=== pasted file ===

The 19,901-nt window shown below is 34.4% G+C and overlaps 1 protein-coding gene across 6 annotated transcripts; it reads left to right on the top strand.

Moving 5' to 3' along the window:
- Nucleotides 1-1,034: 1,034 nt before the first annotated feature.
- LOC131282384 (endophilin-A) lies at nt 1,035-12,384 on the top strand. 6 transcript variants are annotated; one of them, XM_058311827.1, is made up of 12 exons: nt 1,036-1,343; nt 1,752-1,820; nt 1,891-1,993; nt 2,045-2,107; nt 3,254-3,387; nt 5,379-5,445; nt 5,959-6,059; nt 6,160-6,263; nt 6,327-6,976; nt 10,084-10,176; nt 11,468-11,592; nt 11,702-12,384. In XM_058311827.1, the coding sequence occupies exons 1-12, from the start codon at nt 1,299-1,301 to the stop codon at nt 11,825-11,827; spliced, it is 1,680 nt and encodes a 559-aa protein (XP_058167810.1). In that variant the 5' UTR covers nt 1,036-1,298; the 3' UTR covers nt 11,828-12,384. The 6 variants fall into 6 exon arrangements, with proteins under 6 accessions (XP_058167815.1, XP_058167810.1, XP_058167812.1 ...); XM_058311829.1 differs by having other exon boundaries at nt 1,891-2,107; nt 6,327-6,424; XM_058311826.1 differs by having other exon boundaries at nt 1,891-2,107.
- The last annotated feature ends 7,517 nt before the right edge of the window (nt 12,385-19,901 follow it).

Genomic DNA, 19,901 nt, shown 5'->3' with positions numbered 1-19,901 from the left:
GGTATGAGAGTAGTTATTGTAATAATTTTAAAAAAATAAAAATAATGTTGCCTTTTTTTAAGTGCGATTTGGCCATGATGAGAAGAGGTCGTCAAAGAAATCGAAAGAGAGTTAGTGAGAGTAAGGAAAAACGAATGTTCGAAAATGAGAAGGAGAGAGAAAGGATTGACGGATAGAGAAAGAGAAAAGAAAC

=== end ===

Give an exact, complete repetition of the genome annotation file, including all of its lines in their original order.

The 19,901-nt window shown below is 34.4% G+C and overlaps 1 protein-coding gene across 6 annotated transcripts; it reads left to right on the top strand.

Moving 5' to 3' along the window:
- Nucleotides 1-1,034: 1,034 nt before the first annotated feature.
- LOC131282384 (endophilin-A) lies at nt 1,035-12,384 on the top strand. 6 transcript variants are annotated; one of them, XM_058311827.1, is made up of 12 exons: nt 1,036-1,343; nt 1,752-1,820; nt 1,891-1,993; nt 2,045-2,107; nt 3,254-3,387; nt 5,379-5,445; nt 5,959-6,059; nt 6,160-6,263; nt 6,327-6,976; nt 10,084-10,176; nt 11,468-11,592; nt 11,702-12,384. In XM_058311827.1, the coding sequence occupies exons 1-12, from the start codon at nt 1,299-1,301 to the stop codon at nt 11,825-11,827; spliced, it is 1,680 nt and encodes a 559-aa protein (XP_058167810.1). In that variant the 5' UTR covers nt 1,036-1,298; the 3' UTR covers nt 11,828-12,384. The 6 variants fall into 6 exon arrangements, with proteins under 6 accessions (XP_058167815.1, XP_058167810.1, XP_058167812.1 ...); XM_058311829.1 differs by having other exon boundaries at nt 1,891-2,107; nt 6,327-6,424; XM_058311826.1 differs by having other exon boundaries at nt 1,891-2,107.
- The last annotated feature ends 7,517 nt before the right edge of the window (nt 12,385-19,901 follow it).

Genomic DNA, 19,901 nt, shown 5'->3' with positions numbered 1-19,901 from the left:
GGTATGAGAGTAGTTATTGTAATAATTTTAAAAAAATAAAAATAATGTTGCCTTTTTTTAAGTGCGATTTGGCCATGATGAGAAGAGGTCGTCAAAGAAATCGAAAGAGAGTTAGTGAGAGTAAGGAAAAACGAATGTTCGAAAATGAGAAGGAGAGAGAAAGGATTGACGGATAGAGAAAGAGAAAAGAAAC